Dear birth daughter.

20160728_110457I’ll admit, love, that I’ve always found ‘the baby game’ irritating. The game you most often ask me to play with you, usually at the most inconvenient times. A game I didn’t really understand, or the fascination it held for you. At 10-years old, and nearly as tall as me, you’d want to be a helpless, mewling, wriggling little thing, while your adopted sister, although five years younger, was assigned the ‘teenage babysitter’ role or, if she protested too much, a twin baby to you, but one that was ‘smart’, and could ‘do more’ – the one that didn’t need so much attention.

I’d nearly always sidle off and you’d usually end up playing it yourselves, or I’d reluctantly agree to a quick (imaginary!) nappy change for you, before getting on with whatever it was that was more pressing. How could I miss something so blindingly obvious?

A decade before, you were my newborn, mewling baby – on my belly, eyes locked on mine and I’m tumbling down the rabbit hole. But, when your sister came, she was not the helpless newborn sibling that many of your friends had gotten used to in their lives. She was a wary, demanding, mercurial toddler – and as much a stranger to us as we were to her.

Believe me, the urge to parent again wasn’t, in any way, because you ‘weren’t enough’. In fact, it’s because you were, and are, so special that I was greedy for another chance to watch a life develop in front of my eyes – with all the joy, terror, responsibility and sense of fulfillment that brings. That, and, perhaps, not wanting you to remain an only child, as I am, whose ache for the siblings I never had only gets stronger as I get older.

We patted ourselves on the back that you seemed as enthused as we were about the possibility of another child joining our family. When our social worker had a private ‘assessment’ session with you, she felt you had the necessary self-confidence and personal esteem to handle it.

And it’s been three years now since your life changed irrevocably. The other day, dad found some video snippets we made in that heady, eight-day, introduction period with your new sister. Watching them again now, I’m struck by how much has changed – and some things that haven’t. You both look impossibly different – your front baby teeth are missing, you’re at least a foot shorter, and your face carries echoes of the round-faced, doe-eyed baby you were. There’s footage of the two of you bouncing on the bed in the cottage we rented for that week – when your sister got too close to the edge, you laughingly hauled her back; a game you still play to this day. Then there’s the film of you patiently helping her plug the gaps in an early years jigsaw puzzle…a metaphor writ large if ever there was one!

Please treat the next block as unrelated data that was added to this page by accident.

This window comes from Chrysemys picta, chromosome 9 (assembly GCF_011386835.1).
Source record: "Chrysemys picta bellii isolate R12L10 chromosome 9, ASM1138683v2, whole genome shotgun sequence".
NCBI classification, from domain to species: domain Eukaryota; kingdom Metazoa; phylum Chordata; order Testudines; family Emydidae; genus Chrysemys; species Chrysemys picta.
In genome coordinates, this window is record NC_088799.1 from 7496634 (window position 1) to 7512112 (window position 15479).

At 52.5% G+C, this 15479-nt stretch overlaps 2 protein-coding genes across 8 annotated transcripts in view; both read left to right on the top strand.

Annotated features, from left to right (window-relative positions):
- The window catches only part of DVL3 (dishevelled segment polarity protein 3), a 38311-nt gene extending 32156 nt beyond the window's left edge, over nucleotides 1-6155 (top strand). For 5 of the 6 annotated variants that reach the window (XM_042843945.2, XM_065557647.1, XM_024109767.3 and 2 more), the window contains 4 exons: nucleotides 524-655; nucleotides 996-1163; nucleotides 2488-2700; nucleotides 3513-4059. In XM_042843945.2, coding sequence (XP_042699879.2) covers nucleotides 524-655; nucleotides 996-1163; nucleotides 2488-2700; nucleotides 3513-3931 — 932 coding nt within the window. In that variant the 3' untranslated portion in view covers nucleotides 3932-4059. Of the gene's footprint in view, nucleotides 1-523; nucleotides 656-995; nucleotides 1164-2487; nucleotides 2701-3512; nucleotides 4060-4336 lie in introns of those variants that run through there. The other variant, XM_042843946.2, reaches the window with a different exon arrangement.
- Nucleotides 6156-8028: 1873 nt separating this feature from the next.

During the tortuous, four-hour, car journey home at the end of that week, the two of you sat in the back – your (new) sister silent and withdrawn, dad and I poleaxed by the emotional intensity of ‘taking’ this little girl away from the people she called mum and dad and you, calm and composed, gently stroking her palm and singing Round and Round the Garden, over and over again.

You were so little yourself – did we expect too much of you? In those early, blurry weeks, we were all punchdrunk with the excitement of getting to know each other. But, as the months went on, you faltered. Your sister would rebuff your hugs; you’d get slapped or scratched. You’d try not to mind about your precious things being messed with, turned out, or broken, but the scribbled notice on the door of your room – ‘Get outt or I will kick your but!’ – told its own story. And whenever you came to me for a cuddle, your sister would knock you out of the way, and cry: “No! MY mummy….!” You never once said what I most dreaded: “NO, she’s not, actually, she’s mine!” Instead, your plaintive wail: “Well, she’s my mummy, too!” showed a care for her feelings that not even your white hot anger could eclipse.

One night, you broke down after your sister was in bed and said she had to “go back”, that she “didn’t like you” – and you didn’t like her, either. We explained that wasn’t an option – we were now a family, and we had to work it out. Then it came out – you missed us, your mum and dad, and all the years you’d had one, or both of us, to yourself. It was so obvious, then – in trying so hard to be a family of four, we’d somehow forgotten you needed our individual attention, too. We promised that next weekend, and for as many weekends as you wanted after that, me or dad would do something with you – just you. And then dad shoved his shoe down his shirt-front and did a made-up song and funny jig that made you laugh out loud.

We also made sure you had a separate, later bedtime so you got time with us to have your own story, watch telly or chat about your day. We made sure your sister understood the boundaries of your stuff being your stuff, your room being your room.

Such simple solutions, yet such a profound effect. I knew we’d turned a corner when, one weekend, you said you’d rather not go off with just me after all; you wanted to be with your dad and sister too.

And now yours is the love story at the very heart of our family – exceeding even my rose-tinted fantasies of a sister relationship.